Launched at AWS re:Invent 2018, Amazon SageMaker Ground Truth helps you quickly build highly accurate training datasets for your machine learning models. Amazon SageMaker Ground Truth offers easy access to public and private human labelers, and provides them with built-in workflows and interfaces for common labeling tasks. Additionally, Amazon SageMaker Ground Truth can lower your labeling costs by up to 70% using automatic labeling, which works by training Ground Truth from data labeled by humans so that the service learns to label data independently.
When using your own private workers to perform data labeling, you want to measure and track their throughput and efficiency. Amazon SageMaker Ground Truth now logs worker events (for example, when a labeler starts and submits a task) to Amazon CloudWatch. In addition, you can also use the built-in metrics feature of CloudWatch to measure and track throughput across a work team or for individual workers. In this blog post, we cover how to use the raw worker event logs and built-in metrics in your AWS account.
How to use worker activity logs
Once you set up a private team of workers and run a labeling job with Amazon SageMaker Ground Truth, worker activity logs are automatically emitted to CloudWatch. To learn how to set up a private team and kick off your first labeling job, reference this getting started blog post. Note: If you have previously created a private work team, you need to create a new private work team to set up the trust permissions between work teams and CloudWatch. Realize, you do not have to use that private work team, and this is simply a one-time setup step.
To view the logs, visit the CloudWatch console and click on Logs in the left-hand panel. Here, you should see a log group named /aws/sagemaker/groundtruth/WorkerActivity.
This Log Group contains logs for each task a worker accepts during an Amazon SageMaker Ground Truth labeling job, and we have included an example log below. You see the worker’s Amazon Cognito sub ID in the “cognito_sub_id” field. We will demonstrate how to tie this back to worker’s identity through Amazon Cognito. In addition, you see the Amazon Resource Name (ARN) for the Amazon SageMaker Ground Truth labeling job in the “workflow_arn”. This log also contains timestamps for when the worker begins the task (“task_accepted_time”) and when the worker either returns or submits the task (“task_returned_time” or “task_submitted_time”).
Learn more about using CloudWatch Logs from the developer documentation.
How to use worker activity metrics
You can also use the CloudWatch metrics capability to generate your own interesting statistics or graphs about the throughput of your private workers. You can begin by navigating to the Metrics tab and then the AWS/SageMaker/Workteam namespace.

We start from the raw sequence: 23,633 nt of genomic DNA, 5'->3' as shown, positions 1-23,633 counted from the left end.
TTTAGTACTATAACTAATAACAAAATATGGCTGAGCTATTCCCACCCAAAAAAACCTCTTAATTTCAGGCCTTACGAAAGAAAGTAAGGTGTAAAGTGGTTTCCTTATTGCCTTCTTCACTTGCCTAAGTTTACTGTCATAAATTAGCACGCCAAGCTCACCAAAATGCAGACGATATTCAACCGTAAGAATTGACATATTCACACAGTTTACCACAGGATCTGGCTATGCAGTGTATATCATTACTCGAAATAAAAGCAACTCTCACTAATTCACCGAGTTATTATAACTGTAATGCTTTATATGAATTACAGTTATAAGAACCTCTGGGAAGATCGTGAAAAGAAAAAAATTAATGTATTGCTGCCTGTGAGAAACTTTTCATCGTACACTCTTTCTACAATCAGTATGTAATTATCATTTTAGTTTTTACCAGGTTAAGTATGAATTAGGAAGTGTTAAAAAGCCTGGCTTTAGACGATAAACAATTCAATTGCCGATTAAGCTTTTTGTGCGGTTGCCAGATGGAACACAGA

Say you want to find the average amount of time workers spent on tasks for a specific labeling job. You would select the LabelingJob, Workteam option.
From here, you can calculate your own statistics. In the example below, we calculate the average time spent per submitted task for a specific labeling job. There were 14 tasks submitted that took a total of 2.28 minutes or, on average, 9.78 seconds per task.
Learn more about using CloudWatch metrics from the developer documentation.
How to link Amazon Cognito sub ID to worker information
You can link the outputted Amazon Cognito sub ID to identifiable worker information, such as user name. To do so, you can write a quick script using the Amazon Cognito ListUsers API. Alternatively, you can use the Amazon Cognito console by following these steps:
- Navigate to Manage User Pools in the AWS Region where you are running your labeling jobs.
- Select the sagemaker-ground-userpool (if you integrated your own Amazon Cognito user pool with Amazon SageMaker Ground Truth, select that user pool).
- From the left-hand panel, click Users and groups to see all of the users in your user pool.
- Click on any users to see their respective sub ID.
In this post, I introduced how to measure and track the throughput of your private labeling team using CloudWatch Logs and metrics. In addition, I walked through how to link the outputted worker ID to identifiable worker information, such as a user name. Visit the AWS Management Console to get started.
As always, AWS welcomes feedback. Please submit comments or questions below.
About the Authors
Vikram Madan is the Product Manager for Amazon SageMaker Ground Truth. He focusing on delivering products that make it easier to build machine learning solutions. In his spare time, he enjoys running long distances and watching documentaries.
Pranav Sachdeva is a Software Development Engineer in AWS AI. He is passionate about building high performance distributed systems to solve real life problems. He is currently focused on innovating and building capabilities in the AWS AI ecosystem that allow customers to give AI the much needed human aspect.